Apologies for the incoherent title: I'd like to better understand the design choices of this project and discuss how it relates to other projects in this space. First I'd like to say that I think that using crosvm is a really great decision. Google has a lot of manpower working on ChromeOS and Android, and building on their work is something that should pay off, especially for a project such as Spectrum that tackles such a huge undertaking (building a secure OS).
Here's a few questions to kick off the discussion:
- Have you considered using a micro kernel based host like seL4, similar to what Genode does (at least as I understand it)? - Have you considered gVisor  for lightweight compartmentalization? - Have you considered reusing stuff from the Whonix project?
- Have you considered using a micro kernel based host like seL4, similar to what Genode does (at least as I understand it)?
I don't know all that much about microkernels, but I have spoken to some microkernel experts. My understanding is that all the required parts are not yet in place to be able to use a microkernel as the host in a system like Spectrum. I am, however, trying to design the system so that the host system is responsible for as little as possible, and therefore hopefully making it possible to transition to a microkernel later should that look feasible.
In principle, the host system should do little other than running virtual machines. Ideally, most hardware interation could be delegated to VMs. This would make it possible to have a very tiny host kernel through disabling most kernel configuration options. The left over code should be just what is critical to run VMs. The paper "A Linux in Unikernel Clothing" compares a minimally-configured Linux kernel to several popular unikernels (not microkernels), with very promising results. It is focused on tiny kernels for single-purpose virtual machines, but I think it contains a lot of relevant insight for all levels of the Spectrum stack.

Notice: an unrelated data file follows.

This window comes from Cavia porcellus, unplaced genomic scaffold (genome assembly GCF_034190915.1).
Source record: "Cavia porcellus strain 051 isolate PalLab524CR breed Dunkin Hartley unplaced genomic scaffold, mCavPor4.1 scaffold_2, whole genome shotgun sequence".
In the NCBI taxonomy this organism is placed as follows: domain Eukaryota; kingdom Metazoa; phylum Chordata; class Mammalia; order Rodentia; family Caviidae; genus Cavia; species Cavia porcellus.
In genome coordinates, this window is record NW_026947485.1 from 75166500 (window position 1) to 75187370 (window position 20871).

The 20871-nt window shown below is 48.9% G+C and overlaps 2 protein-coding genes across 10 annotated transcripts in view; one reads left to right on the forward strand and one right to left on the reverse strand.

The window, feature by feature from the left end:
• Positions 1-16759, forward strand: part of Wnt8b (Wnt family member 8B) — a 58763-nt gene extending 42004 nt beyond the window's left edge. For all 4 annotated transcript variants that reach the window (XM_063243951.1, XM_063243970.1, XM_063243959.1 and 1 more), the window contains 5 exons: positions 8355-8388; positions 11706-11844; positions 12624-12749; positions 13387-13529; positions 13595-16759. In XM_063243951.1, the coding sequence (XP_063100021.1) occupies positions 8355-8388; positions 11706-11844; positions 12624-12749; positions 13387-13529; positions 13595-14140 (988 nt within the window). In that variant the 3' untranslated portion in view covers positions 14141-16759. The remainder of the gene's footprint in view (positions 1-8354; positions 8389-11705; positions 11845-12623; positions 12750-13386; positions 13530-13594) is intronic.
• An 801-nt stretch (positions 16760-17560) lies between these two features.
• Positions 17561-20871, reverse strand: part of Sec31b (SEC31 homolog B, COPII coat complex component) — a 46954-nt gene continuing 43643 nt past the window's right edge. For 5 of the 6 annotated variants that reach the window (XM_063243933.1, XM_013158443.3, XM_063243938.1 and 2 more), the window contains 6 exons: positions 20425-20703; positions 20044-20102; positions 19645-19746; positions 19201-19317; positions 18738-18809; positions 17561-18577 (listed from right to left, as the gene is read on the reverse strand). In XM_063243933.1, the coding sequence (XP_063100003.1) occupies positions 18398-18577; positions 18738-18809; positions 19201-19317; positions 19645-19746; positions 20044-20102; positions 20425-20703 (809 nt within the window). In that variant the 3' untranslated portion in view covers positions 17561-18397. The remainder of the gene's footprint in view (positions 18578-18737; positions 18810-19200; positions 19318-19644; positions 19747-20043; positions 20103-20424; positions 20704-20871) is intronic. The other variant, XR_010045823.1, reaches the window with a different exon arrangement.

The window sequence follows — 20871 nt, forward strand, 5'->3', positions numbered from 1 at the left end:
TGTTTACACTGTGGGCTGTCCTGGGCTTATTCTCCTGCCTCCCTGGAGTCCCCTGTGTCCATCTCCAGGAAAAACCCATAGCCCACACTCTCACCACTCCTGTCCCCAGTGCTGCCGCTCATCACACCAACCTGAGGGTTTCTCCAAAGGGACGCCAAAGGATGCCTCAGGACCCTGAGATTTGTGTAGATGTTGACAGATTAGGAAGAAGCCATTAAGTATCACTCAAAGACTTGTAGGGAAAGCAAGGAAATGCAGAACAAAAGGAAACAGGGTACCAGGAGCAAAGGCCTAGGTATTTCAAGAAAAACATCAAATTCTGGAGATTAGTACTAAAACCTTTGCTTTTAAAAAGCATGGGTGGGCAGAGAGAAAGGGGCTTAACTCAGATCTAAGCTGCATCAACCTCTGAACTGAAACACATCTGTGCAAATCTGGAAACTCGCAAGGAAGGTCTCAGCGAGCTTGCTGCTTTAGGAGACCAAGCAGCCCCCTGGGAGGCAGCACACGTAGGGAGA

- Have you considered gVisor  for lightweight compartmentalization?
The main problem I see with gVisor is that it is designed to be run from a full-featured host system. For example, gvisor doesn't provide file system implementations. Instead, it expects to proxy through a file system existing on the host. In Qubes, and hopefully in Spectrum, the host system doesn't have any knowledge of VM file systems, to keep the host as separated from the activities of VMs as possible.
There may still be a place for gVisor in Spectrum -- for example, it could get a shared file system from a separately virtualized kernel. For now, though, one VMM is enough to be going on with. :)
- Have you considered reusing stuff from the Whonix project?
My understanding is that the main thing that Whonix provides is full system images for workstation and gateway machines. We probably wouldn't want to use these directly in Spectrum, because it would go against the principle of configuring the entire system with Nix. However, there will likely be lots of work in Whonix (configurations and so on) that can be reused to similar ends in Spectrum.
Great, happy to see that you considered all of these options and everything you say makes sense. Speaking of Whonix, you may be interested in a recent discussion about hardening a Linux desktop . Since Spectrum is designed to be compartmentalized using VMs, this mainly applies to hardening individual VMs, which is probably less significant than making sure the inter VM communication is secure, but nonetheless may be useful.